March 6, 2015, by Will Leveritt
2027 years ago today: Augustus took the title Pontifex Maximus
Text by Bethan Huby
Image by Kelly Grimshaw and Katy Davies
The founder of the Roman Empire and first emperor, Augustus, was born Gaius Octavius on 23rd September 63 BC. Through his mother, Atia Balba Caesonia, he was connected to the distinguished family of the Julii, being the great-nephew of Julius Caesar. In 27 BC he accepted from the senate a package of rights and powers which effectively made him Rome’s first emperor, and was given the name Augustus. Augustus’ rule lasted until his death in AD 14 when he was deified during Tiberius’ reign. He was widely held to have given the population peace and security following the decades of civil wars that defined the Late Republic; later emperors modeled themselves and their role within the institution on the divine Augustus.During the later Republic the high priest of the College of Pontiffs was awarded the title of Pontifex Maximus, which was the most significant position in Roman religion. Before 12 BC Marcus Aemilius Lepidus, a member of the Second Triumvirate [alongside Octavian and Mark Antony] had been Pontifex Maximus, up until his death in late 13 or early 12. Lepidus kept the role of Pontifex Maximus even during exile: evidence of Augustus’ policy of respect for the ancient traditions and institutions of the Republic? At any rate, Augustus made a clear link in 12 BC between the position of Pontifex Maximus and that of emperor by taking on this title. The endurance of this association is demonstrated by the fact that Tiberius and his successors inherited this religious role.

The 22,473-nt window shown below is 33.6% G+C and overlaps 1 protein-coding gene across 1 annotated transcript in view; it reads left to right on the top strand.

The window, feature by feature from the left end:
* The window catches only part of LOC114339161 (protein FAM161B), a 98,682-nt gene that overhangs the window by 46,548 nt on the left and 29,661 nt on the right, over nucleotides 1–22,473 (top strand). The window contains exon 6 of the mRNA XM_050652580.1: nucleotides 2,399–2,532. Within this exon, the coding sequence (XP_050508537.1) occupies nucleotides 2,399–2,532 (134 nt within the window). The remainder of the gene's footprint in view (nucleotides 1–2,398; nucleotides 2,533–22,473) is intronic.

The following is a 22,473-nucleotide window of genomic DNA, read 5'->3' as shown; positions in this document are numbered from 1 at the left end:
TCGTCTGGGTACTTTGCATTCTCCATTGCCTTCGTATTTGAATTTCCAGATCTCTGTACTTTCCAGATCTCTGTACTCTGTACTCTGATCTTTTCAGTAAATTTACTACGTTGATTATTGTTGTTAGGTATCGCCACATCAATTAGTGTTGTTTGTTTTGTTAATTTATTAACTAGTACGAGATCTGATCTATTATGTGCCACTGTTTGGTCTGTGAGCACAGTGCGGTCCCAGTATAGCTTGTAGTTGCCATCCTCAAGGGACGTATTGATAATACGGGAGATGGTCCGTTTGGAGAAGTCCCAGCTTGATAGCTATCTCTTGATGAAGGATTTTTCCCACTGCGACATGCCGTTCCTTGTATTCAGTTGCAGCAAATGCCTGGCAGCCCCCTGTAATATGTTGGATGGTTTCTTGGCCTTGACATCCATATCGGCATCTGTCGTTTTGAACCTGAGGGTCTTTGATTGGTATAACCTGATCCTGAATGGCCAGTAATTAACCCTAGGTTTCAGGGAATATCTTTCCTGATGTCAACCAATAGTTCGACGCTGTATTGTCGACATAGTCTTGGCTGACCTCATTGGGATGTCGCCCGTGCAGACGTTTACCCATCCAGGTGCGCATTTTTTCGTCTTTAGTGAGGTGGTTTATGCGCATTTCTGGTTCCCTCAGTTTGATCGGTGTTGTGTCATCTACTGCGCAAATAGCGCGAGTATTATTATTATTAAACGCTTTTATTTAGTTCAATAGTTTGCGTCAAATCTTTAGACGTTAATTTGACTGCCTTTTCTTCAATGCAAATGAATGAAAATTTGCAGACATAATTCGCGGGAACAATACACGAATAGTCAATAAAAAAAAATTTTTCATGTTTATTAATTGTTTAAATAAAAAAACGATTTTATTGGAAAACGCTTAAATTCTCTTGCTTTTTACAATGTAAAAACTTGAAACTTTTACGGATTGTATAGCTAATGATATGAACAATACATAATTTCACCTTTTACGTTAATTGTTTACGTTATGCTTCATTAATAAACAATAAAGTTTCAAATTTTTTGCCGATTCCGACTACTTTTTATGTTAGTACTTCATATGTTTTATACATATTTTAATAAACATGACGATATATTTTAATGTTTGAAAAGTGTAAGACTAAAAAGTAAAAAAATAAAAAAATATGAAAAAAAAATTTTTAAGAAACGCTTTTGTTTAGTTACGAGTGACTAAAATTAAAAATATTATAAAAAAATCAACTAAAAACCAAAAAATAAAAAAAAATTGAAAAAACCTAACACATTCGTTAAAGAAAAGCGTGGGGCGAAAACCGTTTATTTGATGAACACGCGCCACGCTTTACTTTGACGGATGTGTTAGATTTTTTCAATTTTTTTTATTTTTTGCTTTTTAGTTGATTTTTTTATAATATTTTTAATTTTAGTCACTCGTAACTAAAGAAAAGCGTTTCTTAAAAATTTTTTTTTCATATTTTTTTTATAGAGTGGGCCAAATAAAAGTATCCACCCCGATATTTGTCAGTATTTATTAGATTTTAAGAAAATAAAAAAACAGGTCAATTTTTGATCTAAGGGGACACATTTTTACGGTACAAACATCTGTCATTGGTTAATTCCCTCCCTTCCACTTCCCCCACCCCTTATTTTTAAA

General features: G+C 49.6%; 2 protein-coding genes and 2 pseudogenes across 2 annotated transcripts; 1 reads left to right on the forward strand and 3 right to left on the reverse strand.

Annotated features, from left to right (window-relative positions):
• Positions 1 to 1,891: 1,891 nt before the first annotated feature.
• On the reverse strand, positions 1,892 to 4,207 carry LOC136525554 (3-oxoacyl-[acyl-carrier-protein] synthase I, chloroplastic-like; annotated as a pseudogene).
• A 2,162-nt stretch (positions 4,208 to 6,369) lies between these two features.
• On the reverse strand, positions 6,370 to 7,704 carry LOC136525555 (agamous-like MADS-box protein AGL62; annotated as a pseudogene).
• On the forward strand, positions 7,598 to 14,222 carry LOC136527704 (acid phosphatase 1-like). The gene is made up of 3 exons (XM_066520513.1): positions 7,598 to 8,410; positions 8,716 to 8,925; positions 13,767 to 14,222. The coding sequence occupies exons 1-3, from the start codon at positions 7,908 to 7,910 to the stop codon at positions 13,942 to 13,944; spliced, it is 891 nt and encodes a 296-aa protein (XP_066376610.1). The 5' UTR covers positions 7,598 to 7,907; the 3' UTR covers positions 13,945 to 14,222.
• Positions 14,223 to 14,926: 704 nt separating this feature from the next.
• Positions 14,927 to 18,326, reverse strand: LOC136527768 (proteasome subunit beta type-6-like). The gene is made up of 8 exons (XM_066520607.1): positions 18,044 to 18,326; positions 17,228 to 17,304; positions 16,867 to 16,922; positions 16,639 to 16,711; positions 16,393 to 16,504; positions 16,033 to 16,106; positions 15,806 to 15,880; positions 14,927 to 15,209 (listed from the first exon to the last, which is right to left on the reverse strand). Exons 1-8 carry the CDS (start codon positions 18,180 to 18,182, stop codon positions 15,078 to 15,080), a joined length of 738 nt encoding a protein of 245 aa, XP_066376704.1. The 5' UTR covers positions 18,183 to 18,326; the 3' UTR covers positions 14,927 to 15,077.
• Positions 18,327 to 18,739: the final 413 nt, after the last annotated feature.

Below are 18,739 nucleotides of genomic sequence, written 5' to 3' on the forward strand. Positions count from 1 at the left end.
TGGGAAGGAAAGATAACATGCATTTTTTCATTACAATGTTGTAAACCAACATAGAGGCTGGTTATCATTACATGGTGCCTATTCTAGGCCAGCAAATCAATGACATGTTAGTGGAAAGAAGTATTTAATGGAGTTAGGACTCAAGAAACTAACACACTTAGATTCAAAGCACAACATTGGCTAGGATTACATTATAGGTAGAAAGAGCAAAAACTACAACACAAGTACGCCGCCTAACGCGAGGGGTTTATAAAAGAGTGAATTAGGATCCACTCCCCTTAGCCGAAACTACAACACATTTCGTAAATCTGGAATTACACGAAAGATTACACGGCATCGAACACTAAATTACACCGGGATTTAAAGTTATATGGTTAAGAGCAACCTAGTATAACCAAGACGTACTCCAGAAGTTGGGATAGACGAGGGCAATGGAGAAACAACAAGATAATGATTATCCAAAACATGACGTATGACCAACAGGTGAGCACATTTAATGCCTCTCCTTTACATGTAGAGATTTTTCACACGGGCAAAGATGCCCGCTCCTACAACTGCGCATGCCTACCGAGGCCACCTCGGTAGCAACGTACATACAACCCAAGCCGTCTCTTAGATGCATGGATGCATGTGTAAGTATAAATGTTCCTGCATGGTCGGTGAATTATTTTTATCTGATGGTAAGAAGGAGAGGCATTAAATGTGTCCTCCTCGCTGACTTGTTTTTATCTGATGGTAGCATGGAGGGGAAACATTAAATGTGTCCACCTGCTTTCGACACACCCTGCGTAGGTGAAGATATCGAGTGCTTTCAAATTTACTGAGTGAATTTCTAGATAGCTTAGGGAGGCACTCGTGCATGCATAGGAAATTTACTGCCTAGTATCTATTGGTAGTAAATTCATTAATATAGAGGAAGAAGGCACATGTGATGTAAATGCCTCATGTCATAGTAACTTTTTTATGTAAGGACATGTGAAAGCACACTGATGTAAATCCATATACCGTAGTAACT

Stability is displayed in propaganda-driven artworks such as the Via Labicana Augustus where Augustus appears in his capacity as Pontifex Maximus. This statue shows Augustus with his toga pulled over his head (capite velato). Augustus’ statues including the Via Labicana Augustus showed the emperor’s various roles to the expanding population of the Empire; as a military general, a religious leader and political front-runner.
Given their wide dissemination coins were significant in distributing the emperor’s image and roles, perhaps more so than statues. This was particularly important for Augustus as the first emperor establishing his authority after the civil wars. Depicting Augustus in the capacity of Pontifex Maximus illustrates religion’s importance to the empire, the political position of Augustus, and connection to political offices as in the Roman Republic, promoting a sense of continuity.
Politics and religion are interlinked. Augustus’ adoption of the title Pontifex Maximus in 12 BC embodied this notion. After his death in AD 14 this connection continued up until the Emperor Gratian (AD 375-383), who was the first emperor to refuse the title due to the changes to the State’s religion and the growing influence of Christianity. Nevertheless, not long after Gratian laid it aside the Popes took up the title, with the head of the Roman Catholic Church to this day often being associated with the term.
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